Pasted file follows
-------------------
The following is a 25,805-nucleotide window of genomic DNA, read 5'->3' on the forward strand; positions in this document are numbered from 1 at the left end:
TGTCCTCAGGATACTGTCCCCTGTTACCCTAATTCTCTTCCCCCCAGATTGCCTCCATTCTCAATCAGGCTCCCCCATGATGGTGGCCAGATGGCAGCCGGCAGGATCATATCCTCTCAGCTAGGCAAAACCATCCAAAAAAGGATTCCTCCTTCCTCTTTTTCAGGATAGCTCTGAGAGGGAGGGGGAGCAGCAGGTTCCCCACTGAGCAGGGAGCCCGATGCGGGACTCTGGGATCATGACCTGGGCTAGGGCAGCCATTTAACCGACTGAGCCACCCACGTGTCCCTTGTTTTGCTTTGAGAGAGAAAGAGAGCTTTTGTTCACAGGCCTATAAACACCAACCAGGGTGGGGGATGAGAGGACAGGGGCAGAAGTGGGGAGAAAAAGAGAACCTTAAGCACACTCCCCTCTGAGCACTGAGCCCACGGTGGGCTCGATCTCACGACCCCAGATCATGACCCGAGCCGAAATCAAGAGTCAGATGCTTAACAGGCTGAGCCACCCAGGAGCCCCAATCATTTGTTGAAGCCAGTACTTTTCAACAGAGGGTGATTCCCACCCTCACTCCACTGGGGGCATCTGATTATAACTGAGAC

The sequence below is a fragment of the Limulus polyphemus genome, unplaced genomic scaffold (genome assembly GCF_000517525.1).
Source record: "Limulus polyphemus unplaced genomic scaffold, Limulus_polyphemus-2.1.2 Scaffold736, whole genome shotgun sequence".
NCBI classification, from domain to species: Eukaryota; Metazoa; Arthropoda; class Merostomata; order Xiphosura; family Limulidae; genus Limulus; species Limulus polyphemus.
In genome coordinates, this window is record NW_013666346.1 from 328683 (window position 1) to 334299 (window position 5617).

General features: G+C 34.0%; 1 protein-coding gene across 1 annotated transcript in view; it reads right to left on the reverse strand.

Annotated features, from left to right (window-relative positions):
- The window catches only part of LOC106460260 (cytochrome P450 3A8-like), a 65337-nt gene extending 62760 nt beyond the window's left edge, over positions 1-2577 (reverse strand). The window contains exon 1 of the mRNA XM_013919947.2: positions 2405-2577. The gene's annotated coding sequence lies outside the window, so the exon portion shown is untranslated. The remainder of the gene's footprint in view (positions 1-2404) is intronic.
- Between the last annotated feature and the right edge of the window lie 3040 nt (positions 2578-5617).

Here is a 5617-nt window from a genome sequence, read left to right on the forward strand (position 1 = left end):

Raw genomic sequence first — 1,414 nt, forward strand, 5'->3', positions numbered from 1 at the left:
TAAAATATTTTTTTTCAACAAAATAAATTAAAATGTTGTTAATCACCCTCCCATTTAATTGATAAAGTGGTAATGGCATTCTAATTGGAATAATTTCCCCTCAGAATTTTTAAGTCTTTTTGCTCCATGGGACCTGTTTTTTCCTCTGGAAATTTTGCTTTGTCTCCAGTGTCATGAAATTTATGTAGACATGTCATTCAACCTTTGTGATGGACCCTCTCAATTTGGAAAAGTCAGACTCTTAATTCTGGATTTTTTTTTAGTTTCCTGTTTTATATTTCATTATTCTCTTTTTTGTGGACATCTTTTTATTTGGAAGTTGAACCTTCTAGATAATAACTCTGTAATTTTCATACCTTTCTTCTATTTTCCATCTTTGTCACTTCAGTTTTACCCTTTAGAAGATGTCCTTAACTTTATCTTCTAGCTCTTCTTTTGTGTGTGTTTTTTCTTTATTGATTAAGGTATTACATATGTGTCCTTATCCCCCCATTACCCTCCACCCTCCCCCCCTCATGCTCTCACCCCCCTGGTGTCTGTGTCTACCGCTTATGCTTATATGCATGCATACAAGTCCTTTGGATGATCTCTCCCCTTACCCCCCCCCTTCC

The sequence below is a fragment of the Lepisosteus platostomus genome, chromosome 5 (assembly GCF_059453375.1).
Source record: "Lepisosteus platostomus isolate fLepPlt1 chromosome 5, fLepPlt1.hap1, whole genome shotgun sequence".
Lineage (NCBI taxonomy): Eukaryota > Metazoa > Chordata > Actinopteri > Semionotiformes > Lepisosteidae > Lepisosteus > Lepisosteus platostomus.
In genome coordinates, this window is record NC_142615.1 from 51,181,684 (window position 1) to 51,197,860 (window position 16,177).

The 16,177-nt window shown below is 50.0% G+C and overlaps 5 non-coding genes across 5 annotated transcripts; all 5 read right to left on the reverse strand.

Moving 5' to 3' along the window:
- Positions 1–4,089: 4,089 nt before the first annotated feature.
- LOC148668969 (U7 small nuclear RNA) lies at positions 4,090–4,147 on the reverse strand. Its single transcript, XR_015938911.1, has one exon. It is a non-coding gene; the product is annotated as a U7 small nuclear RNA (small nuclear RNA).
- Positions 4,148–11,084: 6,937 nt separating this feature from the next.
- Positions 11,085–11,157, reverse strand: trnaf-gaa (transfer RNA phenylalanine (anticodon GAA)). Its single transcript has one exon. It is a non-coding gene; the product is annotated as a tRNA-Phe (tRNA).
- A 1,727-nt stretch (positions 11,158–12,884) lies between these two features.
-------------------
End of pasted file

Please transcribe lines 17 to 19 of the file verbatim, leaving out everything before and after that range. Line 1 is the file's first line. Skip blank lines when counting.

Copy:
In genome coordinates, this window is record NC_142615.1 from 51,181,684 (window position 1) to 51,197,860 (window position 16,177).

The 16,177-nt window shown below is 50.0% G+C and overlaps 5 non-coding genes across 5 annotated transcripts; all 5 read right to left on the reverse strand.

Moving 5' to 3' along the window: